Toilets Need a Market Too
by Laila Jewayni, Associate Program Manager, West & Central Africa, PSI
Nearly 40% of the world’s population lacks access to toilets. The absence of adequate sanitation has a serious impact on health and social development. Children are particularly vulnerable to a range of health risks as a result of poor hygiene practices and low access to sanitation and clean drinking water. According to the Centers for Disease Control, every day, 2,195 children die of diarrhea. That’s like losing nearly 32 school buses full of children each day. Without access to improved water, sanitation and hygiene services, the overall health of a community suffers.
In Senegal, the slow progress in achieving universal access to basic sanitation stems from different underlying reasons. Previous efforts concentrated funds towards unsustainable sanitation programs. Governments at the national, regional and local level lacked coordination. Sanitation hasn’t yet been seen as attractive to consumer and enterprise financiers.
In an effort to reverse these trends, USAID established the Projet Assainissement – Changement de Comportement et Eau pour le Sénégal (Accés) to improve access to basic sanitation in rural Senegal. The five-year project is being implemented by Natural Resources Consulting Engineers in partnership with PSI, Catholic Relief Services, Caritas, Montgomery Watson Harza and Impaq.
Using a market-based approach, Accés aims to improve supply and demand of affordable and desirable sanitation products and services. In addition, the project will create an enabling environment to support market growth and improved access for the poorer segments of the population in six regions of Senegal: Kolda, Sedhiou, Matam, Kedougou, Ziguinchor and Tambacounda.
Drawing from experience in building markets for sanitation, PSI and its independent network member in Senegal, ADEMAS, led a workshop focused on PSI’s market development approach for national partners. The workshop brought together representatives from the Senegalese government, private sector, civil society, consumer associations and NGOs to discuss how this approach could be used to achieve national sanitation goals.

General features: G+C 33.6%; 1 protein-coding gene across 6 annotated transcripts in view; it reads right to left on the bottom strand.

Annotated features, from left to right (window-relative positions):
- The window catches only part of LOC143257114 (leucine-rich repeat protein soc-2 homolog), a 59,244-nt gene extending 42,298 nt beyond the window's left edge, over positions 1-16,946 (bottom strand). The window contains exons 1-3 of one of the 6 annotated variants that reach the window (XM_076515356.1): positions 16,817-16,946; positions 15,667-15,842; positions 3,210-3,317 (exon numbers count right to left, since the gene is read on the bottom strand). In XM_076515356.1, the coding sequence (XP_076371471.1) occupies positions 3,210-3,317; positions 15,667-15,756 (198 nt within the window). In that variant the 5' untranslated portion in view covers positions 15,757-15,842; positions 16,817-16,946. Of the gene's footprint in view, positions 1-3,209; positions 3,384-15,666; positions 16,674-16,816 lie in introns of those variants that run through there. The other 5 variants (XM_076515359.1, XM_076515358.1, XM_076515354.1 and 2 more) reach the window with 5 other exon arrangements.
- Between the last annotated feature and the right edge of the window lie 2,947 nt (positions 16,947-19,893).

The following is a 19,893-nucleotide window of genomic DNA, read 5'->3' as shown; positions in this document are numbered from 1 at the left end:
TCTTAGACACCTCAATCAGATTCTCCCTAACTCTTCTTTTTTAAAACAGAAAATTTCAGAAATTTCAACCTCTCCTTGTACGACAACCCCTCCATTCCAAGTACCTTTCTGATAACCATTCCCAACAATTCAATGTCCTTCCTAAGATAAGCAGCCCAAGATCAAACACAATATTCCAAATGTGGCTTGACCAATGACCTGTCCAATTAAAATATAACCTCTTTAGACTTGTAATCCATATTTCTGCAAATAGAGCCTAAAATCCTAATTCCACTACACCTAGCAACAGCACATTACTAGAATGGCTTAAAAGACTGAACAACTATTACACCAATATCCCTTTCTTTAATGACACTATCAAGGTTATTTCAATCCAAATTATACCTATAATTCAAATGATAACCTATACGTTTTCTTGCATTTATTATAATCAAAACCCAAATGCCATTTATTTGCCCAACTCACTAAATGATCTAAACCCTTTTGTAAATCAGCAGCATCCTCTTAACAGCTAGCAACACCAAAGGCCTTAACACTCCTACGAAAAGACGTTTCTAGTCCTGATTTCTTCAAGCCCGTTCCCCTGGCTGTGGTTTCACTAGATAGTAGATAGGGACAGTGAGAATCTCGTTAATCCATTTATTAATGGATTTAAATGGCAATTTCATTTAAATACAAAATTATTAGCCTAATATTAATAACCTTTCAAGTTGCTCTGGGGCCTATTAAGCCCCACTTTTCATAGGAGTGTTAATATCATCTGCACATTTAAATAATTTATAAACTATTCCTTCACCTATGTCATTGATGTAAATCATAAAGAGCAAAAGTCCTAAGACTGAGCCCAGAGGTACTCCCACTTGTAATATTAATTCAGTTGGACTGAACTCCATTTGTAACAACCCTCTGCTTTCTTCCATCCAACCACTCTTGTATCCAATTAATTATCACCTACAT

Over the course of three days, the workshop led to several key outcomes, including:
- The participants analyzed the root causes of the Senegalese sanitation market’s failure to reach more consumers, particularly in rural areas. They used insights from the diverse participants to develop practical solutions and clear objectives as well as discussed the roles that each actor could play to achieve common success.
- Actors from different sectors of the sanitation market met and collaborated for the first time. This sparked a commitment for continued collaboration and the participants all agreed to work more closely together as one multi-stakeholder group. Several private sector actors came together to create an association to improve their position in the market.
- On the last day of the workshop, government and private sector representatives held lively discussions on how they could collaborate better and support each other in sanitation efforts. Participants committed to creating a multi-stakeholder technical validation desk to quickly review new innovations and technologies to assess whether they could be introduced into the market. This is a remarkable step forward and shows the government’s commitment to finding innovative solutions for improved sanitation.
For many, it was their first time looking at the problem of sanitation in Senegal through a market development lens. Despite some initial skepticism, participants left with a deeper understanding of how a market-based can apply to rural Senegal, along with newly-formed partnerships.
After hearing of the potential for the sanitation market, entrepreneur Fatou Coulibaly said she believes it can grow like the market Senegal has for cell phones. “You should be proud to have a nice toilet!”September 27, 2017